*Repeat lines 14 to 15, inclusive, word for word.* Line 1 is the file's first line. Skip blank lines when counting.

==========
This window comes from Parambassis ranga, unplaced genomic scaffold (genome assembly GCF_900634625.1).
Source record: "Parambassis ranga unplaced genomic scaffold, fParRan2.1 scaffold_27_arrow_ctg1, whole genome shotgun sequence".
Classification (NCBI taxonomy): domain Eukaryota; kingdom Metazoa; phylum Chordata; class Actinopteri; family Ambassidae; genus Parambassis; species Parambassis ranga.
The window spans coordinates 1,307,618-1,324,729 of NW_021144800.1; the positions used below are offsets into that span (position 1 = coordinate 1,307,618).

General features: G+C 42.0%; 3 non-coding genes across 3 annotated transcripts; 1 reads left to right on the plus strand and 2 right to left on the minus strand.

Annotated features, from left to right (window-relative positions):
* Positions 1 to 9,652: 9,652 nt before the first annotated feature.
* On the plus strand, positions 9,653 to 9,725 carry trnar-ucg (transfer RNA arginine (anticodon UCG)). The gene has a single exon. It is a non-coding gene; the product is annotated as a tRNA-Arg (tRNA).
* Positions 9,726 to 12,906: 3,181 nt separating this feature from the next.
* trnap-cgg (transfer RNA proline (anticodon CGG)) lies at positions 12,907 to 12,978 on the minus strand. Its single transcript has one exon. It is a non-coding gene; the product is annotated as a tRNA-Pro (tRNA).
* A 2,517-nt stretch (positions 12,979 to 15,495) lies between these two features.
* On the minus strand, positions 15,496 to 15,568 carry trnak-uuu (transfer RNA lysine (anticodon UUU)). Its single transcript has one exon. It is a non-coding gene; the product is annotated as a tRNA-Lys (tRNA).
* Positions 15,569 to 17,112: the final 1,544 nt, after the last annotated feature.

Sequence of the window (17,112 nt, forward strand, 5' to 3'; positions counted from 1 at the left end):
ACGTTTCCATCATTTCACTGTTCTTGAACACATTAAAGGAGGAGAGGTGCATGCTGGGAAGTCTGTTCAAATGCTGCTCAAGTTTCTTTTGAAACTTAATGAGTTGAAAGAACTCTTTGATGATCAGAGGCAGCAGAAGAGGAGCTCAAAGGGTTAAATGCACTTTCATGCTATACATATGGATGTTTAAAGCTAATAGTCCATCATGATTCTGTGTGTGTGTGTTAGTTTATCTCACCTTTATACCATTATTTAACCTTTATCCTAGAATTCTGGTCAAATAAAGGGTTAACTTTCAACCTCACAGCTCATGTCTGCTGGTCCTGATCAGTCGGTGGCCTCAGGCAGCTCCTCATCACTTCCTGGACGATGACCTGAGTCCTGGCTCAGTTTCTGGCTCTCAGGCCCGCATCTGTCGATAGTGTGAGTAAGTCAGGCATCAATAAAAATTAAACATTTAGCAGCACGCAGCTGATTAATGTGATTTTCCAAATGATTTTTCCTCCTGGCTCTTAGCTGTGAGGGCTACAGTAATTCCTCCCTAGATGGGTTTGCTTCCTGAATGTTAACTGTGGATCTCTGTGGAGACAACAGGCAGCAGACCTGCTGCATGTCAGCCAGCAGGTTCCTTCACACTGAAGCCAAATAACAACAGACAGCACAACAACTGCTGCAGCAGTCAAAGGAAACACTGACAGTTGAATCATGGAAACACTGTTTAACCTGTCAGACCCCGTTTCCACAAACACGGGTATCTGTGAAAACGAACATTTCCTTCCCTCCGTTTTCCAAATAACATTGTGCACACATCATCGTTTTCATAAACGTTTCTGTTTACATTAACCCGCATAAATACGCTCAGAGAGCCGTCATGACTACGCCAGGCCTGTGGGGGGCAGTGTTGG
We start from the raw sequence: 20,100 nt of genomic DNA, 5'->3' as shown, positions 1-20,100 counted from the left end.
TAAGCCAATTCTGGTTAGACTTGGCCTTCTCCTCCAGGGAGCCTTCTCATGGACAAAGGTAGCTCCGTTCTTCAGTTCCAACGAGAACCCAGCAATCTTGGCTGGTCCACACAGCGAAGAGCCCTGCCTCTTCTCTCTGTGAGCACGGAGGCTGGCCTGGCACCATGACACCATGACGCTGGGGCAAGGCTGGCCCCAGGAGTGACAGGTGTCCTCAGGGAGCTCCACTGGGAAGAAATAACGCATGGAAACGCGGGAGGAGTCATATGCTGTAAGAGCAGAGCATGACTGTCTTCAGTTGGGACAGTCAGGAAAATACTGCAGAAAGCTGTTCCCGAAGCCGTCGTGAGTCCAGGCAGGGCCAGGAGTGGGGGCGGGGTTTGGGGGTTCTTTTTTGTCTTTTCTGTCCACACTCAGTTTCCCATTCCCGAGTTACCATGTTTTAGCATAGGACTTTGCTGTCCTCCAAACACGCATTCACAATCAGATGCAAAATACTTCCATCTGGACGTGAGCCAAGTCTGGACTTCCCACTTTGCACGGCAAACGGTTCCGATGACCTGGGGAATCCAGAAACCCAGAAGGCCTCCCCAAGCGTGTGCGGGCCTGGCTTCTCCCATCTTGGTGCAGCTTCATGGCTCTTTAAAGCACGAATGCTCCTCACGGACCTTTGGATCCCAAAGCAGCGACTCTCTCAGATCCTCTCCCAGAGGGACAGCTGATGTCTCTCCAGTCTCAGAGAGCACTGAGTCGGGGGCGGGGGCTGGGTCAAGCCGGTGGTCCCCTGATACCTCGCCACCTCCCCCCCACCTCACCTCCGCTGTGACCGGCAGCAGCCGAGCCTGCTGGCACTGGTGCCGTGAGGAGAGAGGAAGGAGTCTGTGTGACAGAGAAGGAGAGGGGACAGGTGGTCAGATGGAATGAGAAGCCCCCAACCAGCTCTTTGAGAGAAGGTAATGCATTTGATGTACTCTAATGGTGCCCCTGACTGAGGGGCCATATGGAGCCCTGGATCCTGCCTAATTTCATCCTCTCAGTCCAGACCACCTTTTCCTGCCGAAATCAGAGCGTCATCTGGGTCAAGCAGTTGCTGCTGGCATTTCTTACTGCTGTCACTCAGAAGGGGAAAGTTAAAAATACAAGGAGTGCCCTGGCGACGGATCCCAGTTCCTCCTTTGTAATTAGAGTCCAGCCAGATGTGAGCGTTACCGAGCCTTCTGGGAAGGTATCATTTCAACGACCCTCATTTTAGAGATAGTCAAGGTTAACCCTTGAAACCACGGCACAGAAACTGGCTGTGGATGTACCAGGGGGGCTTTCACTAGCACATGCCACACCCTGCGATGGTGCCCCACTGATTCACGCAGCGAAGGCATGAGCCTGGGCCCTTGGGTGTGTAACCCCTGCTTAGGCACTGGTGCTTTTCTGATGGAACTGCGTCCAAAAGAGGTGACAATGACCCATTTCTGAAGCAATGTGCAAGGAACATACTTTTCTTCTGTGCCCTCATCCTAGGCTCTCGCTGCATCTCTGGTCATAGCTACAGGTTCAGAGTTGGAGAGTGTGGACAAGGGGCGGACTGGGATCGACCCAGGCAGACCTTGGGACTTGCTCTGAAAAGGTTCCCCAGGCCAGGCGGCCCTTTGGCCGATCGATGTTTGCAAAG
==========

Sequence of the window (17,112 nt, forward strand, 5' to 3'; positions counted from 1 at the left end):
ACGTTTCCATCATTTCACTGTTCTTGAACACATTAAAGGAGGAGAGGTGCATGCTGGGAAGTCTGTTCAAATGCTGCTCAAGTTTCTTTTGAAACTTAATGAGTTGAAAGAACTCTTTGATGATCAGAGGCAGCAGAAGAGGAGCTCAAAGGGTTAAATGCACTTTCATGCTATACATATGGATGTTTAAAGCTAATAGTCCATCATGATTCTGTGTGTGTGTGTTAGTTTATCTCACCTTTATACCATTATTTAACCTTTATCCTAGAATTCTGGTCAAATAAAGGGTTAACTTTCAACCTCACAGCTCATGTCTGCTGGTCCTGATCAGTCGGTGGCCTCAGGCAGCTCCTCATCACTTCCTGGACGATGACCTGAGTCCTGGCTCAGTTTCTGGCTCTCAGGCCCGCATCTGTCGATAGTGTGAGTAAGTCAGGCATCAATAAAAATTAAACATTTAGCAGCACGCAGCTGATTAATGTGATTTTCCAAATGATTTTTCCTCCTGGCTCTTAGCTGTGAGGGCTACAGTAATTCCTCCCTAGATGGGTTTGCTTCCTGAATGTTAACTGTGGATCTCTGTGGAGACAACAGGCAGCAGACCTGCTGCATGTCAGCCAGCAGGTTCCTTCACACTGAAGCCAAATAACAACAGACAGCACAACAACTGCTGCAGCAGTCAAAGGAAACACTGACAGTTGAATCATGGAAACACTGTTTAACCTGTCAGACCCCGTTTCCACAAACACGGGTATCTGTGAAAACGAACATTTCCTTCCCTCCGTTTTCCAAATAACATTGTGCACACATCATCGTTTTCATAAACGTTTCTGTTTACATTAACCCGCATAAATACGCTCAGAGAGCCGTCATGACTACGCCAGGCCTGTGGGGGGCAGTGTTGG